The 7 most common types of dementia (causes and symptoms)

One of the most prevalent neurological affectations. We know their characteristics.

With an increasingly long life expectancy, the problems related to aging are increasingly prevalent. But aging itself is not a disease, and we should not confuse a normative aging process with the onset of dementia.

In this article, we will talk about the most common dementias, which do appear in older people.

Aging is not having an illness

One must be aware of large differences between a normative aging process and a disease such as dementia. Many do not recognize its appearance and attribute changes of the person to aging when in reality a disease is being expressed.

Therefore, the normal weakening of some mental functions is something that should not trigger alarms. The fear of suffering from dementia is growing among the elderly population. The truth is that you should not overestimate the problem in any case, because the well-being of the person is much more than that.

The main types of dementia

As there is great confusion about what health problems are of this nature, including intellectual and behavioral disorders.

Next, we will present the main dementias that may develop in older people.

1. Alzheimer’s

Alzheimer’s is the most common cause of dementia in the world and accounts for about 60% of cases. It is a progressive degenerative brain disease, so that density is lost in some areas of the brain. In this way, a point arrives at which difficulties appear in the normal functioning of the person.

Exactly the causes of Alzheimer’s disease are still unknown. What is well known is that problems develop in proteins called beta-amyloid and tau, which accumulate forming tangles. These proteins are the product of defective metabolic processes and end up causing the death of brain cells. The disease manifests itself differently from person to person. Initial symptoms may include difficulties in learning, communicating, thinking, identifying objects, remembering words or concepts, finding everyday objects or completing common tasks.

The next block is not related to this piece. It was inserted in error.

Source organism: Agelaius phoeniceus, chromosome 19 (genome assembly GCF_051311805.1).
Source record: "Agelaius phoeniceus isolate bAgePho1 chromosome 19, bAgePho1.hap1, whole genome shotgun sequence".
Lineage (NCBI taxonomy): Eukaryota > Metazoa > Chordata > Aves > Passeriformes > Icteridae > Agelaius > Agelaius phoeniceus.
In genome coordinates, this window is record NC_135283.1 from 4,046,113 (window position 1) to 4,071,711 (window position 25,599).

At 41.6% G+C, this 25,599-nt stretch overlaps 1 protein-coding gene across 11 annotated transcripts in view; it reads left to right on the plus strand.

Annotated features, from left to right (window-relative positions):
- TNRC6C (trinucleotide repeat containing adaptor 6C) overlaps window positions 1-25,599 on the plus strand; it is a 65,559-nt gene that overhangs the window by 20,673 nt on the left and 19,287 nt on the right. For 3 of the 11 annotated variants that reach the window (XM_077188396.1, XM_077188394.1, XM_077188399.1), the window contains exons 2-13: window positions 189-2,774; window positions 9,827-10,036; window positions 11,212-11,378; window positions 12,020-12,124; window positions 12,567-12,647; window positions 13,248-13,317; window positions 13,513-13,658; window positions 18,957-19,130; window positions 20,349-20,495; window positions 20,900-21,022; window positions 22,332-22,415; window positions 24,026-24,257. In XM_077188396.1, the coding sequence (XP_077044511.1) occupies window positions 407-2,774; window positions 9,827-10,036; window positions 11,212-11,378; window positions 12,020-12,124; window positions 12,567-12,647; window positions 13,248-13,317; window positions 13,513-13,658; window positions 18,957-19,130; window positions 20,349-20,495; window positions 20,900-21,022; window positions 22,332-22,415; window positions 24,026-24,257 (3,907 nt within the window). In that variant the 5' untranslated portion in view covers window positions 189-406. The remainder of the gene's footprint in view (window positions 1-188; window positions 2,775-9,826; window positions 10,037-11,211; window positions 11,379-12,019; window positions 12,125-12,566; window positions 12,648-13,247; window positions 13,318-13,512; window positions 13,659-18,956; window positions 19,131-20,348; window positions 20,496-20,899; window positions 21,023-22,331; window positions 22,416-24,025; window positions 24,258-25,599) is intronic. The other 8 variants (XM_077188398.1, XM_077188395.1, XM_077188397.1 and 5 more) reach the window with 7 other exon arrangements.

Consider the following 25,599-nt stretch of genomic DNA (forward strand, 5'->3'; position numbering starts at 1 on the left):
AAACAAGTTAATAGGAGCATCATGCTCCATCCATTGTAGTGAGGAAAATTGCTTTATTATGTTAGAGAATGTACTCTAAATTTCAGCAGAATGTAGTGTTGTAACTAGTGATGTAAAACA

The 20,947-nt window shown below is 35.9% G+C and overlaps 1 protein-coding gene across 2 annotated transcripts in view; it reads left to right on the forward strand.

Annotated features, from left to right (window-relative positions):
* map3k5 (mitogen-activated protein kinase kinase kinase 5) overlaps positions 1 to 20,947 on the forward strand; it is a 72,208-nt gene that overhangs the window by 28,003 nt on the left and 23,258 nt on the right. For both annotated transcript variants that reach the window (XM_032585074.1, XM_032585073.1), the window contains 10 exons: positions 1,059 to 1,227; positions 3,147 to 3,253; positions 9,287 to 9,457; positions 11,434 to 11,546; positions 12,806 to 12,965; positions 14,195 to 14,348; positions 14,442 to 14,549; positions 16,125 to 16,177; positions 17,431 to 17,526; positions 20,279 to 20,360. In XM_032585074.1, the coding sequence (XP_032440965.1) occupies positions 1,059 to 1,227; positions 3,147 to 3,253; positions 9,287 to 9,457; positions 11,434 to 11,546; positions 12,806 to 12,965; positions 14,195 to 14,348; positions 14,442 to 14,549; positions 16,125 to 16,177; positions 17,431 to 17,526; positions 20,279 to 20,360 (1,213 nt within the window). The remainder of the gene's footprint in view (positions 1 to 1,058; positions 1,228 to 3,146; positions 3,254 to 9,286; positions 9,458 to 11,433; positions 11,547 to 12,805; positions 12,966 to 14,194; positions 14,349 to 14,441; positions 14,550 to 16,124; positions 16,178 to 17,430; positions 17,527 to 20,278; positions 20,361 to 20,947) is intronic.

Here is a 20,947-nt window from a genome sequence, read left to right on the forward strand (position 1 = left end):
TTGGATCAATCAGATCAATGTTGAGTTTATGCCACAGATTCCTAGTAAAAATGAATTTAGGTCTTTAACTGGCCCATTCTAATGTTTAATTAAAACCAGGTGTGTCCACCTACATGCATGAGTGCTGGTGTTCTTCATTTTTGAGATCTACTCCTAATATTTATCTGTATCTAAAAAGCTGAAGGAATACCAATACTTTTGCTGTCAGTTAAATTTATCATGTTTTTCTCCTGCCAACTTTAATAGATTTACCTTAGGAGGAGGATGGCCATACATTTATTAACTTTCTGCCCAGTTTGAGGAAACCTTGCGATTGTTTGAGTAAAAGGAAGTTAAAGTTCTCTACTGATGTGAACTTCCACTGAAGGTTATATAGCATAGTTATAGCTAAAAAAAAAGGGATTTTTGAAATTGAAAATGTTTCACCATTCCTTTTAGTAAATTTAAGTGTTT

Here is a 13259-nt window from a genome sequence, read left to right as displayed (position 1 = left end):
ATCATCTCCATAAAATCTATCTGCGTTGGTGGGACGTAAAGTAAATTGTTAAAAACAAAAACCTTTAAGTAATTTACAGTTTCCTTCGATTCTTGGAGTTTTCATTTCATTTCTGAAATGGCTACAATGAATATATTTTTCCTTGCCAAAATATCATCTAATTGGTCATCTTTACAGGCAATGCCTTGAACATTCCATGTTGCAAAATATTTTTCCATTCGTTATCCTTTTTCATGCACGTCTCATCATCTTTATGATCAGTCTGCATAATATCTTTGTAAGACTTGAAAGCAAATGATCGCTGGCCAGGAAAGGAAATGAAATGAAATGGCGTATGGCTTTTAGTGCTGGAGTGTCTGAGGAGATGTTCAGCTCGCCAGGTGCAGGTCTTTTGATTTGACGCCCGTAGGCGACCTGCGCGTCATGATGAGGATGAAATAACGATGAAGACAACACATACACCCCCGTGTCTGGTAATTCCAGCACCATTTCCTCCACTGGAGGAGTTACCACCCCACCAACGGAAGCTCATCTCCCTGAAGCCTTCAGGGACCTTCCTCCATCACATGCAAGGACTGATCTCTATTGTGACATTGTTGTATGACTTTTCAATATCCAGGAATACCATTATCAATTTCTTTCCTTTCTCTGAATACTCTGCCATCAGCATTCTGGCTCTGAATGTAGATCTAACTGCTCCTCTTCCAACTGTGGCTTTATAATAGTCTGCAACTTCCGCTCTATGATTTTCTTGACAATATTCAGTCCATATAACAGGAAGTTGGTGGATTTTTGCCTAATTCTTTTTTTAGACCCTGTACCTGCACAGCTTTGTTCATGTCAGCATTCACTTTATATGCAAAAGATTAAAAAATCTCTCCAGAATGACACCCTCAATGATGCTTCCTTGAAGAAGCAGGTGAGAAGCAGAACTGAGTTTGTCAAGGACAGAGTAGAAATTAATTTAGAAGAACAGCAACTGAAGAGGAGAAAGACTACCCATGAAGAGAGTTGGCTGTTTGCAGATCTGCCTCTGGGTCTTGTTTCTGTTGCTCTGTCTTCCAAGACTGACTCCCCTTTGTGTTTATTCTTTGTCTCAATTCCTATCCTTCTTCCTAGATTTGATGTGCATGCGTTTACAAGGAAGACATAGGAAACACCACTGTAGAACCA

The person who suffers Alzheimer’s may also appear confused and have strange or unusual behavior, leading to significant mood changes. You may have difficulty coping with everyday situations, such as those related to hygiene or the relationship with people close to you.

2. Vascular insanity

Vascular dementia, also called multi-infarct dementia, is caused by serious problems in the cerebrovascular system. It can be due to a single accident or different episodes, but what happens for vascular dementia to occur is that the circulation of the blood affects the cerebral supply.

The term «vascular dementia» represents a diverse group of conditions that damage blood vessels and that can not be supplied to certain neurons, which in very short periods without blood die.

It is second dementia in prevalence in the population, and its appearance produces different cognitive deficits. These include the deterioration of memory and the ability to learn, the alteration of language (aphasia), the recognition of things (agnosia), motorcycle deterioration (apraxia), and the capacity for planning, organization, and abstraction.

3. Lewy bodies

After Alzheimer’s and vascular dementia, Lewy bodies are the third cause of dementia in the elderly population. The so-called Lewy bodies are abnormal accumulations of a protein that are distributed throughout the brain.

This generates problems for the normal activity of some neurotransmitters, so some brain functions are altered. The thinking, perception, and behavior of affected people is altered by this condition.

The state of attention and alertness undergoes cognitive alterations that manifest themselves in a more or less fluctuating way, being the cognitive deterioration slow but progressive.